important note:    If the transmit line from the host controller is connected to the Rock64 board at boot-up often the Rock64 will not boot.    The simple solution is to wait to plug in the Tx line from the host controller until after the Rock64 has booted and the logon prompt appears on the console.

Start the VT102 Terminal Emulation Software in Minicom

Open a terminal on the host controller ( PineA64+ in this case )  and drag the bottom of the window frame until the indicator shows  80 x 25.  This is important if you want to see the status bar on your minicom session!  Start the VT102 terminal emulation software with the following command:

       sudo   minicom  -s  -D  /dev/ttyS3  -b  1500000  --color=on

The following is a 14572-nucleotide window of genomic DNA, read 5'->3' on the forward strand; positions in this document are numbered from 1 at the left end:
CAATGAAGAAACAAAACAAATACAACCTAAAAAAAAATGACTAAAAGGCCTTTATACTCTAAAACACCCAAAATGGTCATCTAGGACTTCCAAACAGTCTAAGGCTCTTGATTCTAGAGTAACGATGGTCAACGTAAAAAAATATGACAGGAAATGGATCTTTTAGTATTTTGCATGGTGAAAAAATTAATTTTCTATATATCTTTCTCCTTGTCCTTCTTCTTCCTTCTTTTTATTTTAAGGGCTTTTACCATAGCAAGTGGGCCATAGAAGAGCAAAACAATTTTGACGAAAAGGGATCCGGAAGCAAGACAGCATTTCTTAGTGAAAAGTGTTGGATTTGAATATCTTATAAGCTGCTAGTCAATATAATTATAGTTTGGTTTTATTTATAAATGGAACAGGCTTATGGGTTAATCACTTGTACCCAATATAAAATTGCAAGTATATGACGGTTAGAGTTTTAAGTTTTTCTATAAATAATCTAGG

Note:  the baud rate is 1.5M  (1500000)  and the device is the uart(3);  Rock64-A in my case here.  

When the minicom opens and presents the config dialogue choose Serial Port Setup and press the enter key.  Make sure the defaults are correct, and also make sure that hardware & software flow control are off !  Press the enter key, and then select 'Exit' and press the enter key;  congratulations the VT102 terminal is running.  At this time ( if the remote machine is running ) you may press the enter key to get the logon prompt, and logon.  Otherwise, if the remote machine is NOT running, then apply power to the remote Rock64 and watch the boot-up messages scroll down the VT102 terminal.

               


Of course both of these connections ( Rock64-A  &  Rock64-B ) can be running at the same time;  to start the second connection open a tab on your terminal window and use the same command found above;  this time choosing the /dev/ttyS4 device ( everything else remains the same ).

In the left pic above you can see the Rock64-A connection running , and in the pic to the right you can see the Rock64-B connection running.  Both of these connections are running at 1.5 baud and without any adapters because the connections are direct uart-to-uart.


Notes: